Big data systems: knowledge transfer or intelligence insights?
Purpose: This paper aims to bring together the existing theory from knowledge management (KM), competitive intelligence (CI) and big data analytics to develop a more comprehensive view of the full range of intangible assets (data, information, knowledge and intelligence). By doing so, the interactions of the intangibles are better understood and recommendations can be made for the appropriate structure of big data systems in different circumstances. Metrics are also applied to illustrate how one can identify and understand what these different circumstances might look like. Design/methodology/approach: The approach is chiefly conceptual, combining theory from multiple disciplines enhanced with practical applications. Illustrative data drawn from other empirical work are applied to illustrate some concepts. Findings: Theory suggests that the KM theory is particularly useful in guiding big data system installations that focus primarily on the transfer of data/information. For big data systems focused on analytical insights, the CI theory might be a better match, as the system structures are actually quite similar. Practical implications: Though the guidelines are general, practitioners should be able to evaluate their own situations and perhaps make better decisions about the direction of their big data systems. One can make the case that all the disciplines have something to add to improving how intangibles are deployed and applied and that improving coordination between KM and analytics/intelligence functions will help all intangibles systems to work more effectively. Originality/value: To the authors’ knowledge, very few scholars work in this area, at the intersection of multiple types of intangible assets. The metrics are unique, especially in their scale and attachment to theory, allowing insights that provide more clarity to scholars and practical direction to industry.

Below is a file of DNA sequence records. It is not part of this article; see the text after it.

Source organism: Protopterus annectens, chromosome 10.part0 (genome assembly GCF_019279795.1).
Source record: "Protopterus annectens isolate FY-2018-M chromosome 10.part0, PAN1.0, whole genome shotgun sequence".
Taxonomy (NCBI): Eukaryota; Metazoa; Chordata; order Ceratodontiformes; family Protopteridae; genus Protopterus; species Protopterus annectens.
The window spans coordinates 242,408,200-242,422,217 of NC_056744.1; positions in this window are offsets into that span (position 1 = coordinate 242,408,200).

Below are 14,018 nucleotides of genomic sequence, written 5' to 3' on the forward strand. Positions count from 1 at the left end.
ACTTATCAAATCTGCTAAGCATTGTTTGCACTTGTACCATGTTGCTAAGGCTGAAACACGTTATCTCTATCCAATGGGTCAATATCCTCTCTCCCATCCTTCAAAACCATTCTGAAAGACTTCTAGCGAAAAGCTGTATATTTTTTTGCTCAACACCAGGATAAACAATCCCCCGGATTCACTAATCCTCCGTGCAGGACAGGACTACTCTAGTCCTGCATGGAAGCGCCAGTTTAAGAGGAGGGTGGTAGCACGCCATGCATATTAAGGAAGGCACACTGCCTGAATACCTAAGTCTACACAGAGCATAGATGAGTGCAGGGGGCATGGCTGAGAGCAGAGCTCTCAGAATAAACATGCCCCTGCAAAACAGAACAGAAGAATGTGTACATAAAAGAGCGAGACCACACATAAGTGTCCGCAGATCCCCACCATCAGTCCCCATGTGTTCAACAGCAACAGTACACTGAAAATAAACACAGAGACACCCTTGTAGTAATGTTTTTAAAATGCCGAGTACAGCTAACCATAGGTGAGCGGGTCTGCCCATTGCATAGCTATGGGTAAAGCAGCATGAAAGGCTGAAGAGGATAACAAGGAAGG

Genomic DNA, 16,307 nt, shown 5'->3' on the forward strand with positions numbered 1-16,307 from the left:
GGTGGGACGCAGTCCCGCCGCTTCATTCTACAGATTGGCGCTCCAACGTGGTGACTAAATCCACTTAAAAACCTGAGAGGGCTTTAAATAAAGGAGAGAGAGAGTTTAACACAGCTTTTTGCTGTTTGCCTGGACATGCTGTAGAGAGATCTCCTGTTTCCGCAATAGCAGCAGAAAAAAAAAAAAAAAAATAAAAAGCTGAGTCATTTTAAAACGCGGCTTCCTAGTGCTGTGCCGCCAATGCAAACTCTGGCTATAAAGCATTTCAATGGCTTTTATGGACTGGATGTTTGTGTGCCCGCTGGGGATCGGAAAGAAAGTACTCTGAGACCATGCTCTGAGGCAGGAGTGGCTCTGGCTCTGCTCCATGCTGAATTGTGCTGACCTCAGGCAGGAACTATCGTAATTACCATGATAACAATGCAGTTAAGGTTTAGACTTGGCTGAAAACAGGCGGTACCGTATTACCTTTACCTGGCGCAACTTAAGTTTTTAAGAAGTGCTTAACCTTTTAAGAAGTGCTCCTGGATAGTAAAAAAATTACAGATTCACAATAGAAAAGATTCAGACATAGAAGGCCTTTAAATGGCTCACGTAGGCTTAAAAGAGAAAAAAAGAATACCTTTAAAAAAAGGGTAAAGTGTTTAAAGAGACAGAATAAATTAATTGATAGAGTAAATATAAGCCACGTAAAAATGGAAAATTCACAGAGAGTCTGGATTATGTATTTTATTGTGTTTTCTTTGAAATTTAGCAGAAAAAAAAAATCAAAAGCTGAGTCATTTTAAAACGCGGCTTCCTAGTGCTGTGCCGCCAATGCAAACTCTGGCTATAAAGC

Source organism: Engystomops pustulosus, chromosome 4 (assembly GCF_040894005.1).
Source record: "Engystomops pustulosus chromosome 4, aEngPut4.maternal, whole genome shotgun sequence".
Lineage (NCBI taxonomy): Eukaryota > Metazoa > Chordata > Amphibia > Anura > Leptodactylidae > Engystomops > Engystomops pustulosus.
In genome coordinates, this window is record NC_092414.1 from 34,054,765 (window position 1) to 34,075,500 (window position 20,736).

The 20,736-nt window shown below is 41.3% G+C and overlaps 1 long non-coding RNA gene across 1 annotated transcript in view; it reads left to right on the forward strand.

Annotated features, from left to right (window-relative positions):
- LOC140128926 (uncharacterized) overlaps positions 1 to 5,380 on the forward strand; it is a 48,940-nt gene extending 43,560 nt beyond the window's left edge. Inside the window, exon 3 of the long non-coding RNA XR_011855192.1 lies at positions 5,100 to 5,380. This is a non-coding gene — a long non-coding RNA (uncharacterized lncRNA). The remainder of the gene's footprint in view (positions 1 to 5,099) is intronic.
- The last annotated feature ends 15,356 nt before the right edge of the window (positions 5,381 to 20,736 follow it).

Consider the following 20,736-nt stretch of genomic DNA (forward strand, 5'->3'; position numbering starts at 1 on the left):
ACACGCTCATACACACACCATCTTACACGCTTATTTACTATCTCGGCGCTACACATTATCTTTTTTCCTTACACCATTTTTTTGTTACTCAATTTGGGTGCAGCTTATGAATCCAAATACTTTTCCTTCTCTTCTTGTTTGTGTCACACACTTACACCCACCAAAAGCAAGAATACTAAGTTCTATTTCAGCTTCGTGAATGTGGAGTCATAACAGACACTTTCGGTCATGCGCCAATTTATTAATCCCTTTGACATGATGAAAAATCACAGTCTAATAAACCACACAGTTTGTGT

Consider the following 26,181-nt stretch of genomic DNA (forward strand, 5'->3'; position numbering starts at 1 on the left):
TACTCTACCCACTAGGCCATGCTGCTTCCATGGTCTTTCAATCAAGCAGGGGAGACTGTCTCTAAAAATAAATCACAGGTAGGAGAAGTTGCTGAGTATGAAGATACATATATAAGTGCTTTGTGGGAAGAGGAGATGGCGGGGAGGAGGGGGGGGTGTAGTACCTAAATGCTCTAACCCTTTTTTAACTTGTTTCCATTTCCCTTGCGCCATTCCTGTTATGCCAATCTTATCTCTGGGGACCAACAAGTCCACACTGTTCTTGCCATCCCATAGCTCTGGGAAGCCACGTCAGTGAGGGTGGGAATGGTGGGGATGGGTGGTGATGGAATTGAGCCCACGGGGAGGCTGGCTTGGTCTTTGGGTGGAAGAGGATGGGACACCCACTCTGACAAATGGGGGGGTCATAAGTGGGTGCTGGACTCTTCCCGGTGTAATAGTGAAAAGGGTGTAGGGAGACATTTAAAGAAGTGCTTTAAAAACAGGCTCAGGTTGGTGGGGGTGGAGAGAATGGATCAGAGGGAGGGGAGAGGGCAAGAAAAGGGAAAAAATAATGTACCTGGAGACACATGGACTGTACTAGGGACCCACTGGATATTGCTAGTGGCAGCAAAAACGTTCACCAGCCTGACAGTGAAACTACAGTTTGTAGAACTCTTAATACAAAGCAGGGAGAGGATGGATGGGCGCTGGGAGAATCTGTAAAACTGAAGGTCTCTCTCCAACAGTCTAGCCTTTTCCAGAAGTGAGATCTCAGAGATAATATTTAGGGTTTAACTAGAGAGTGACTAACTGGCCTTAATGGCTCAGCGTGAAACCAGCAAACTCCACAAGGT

Journal of Knowledge Management
Rothberg, Helen N. and Erickson, G. Scott, "Big data systems: knowledge transfer or intelligence insights?" (2017). Faculty Articles Indexed in Scopus. 541.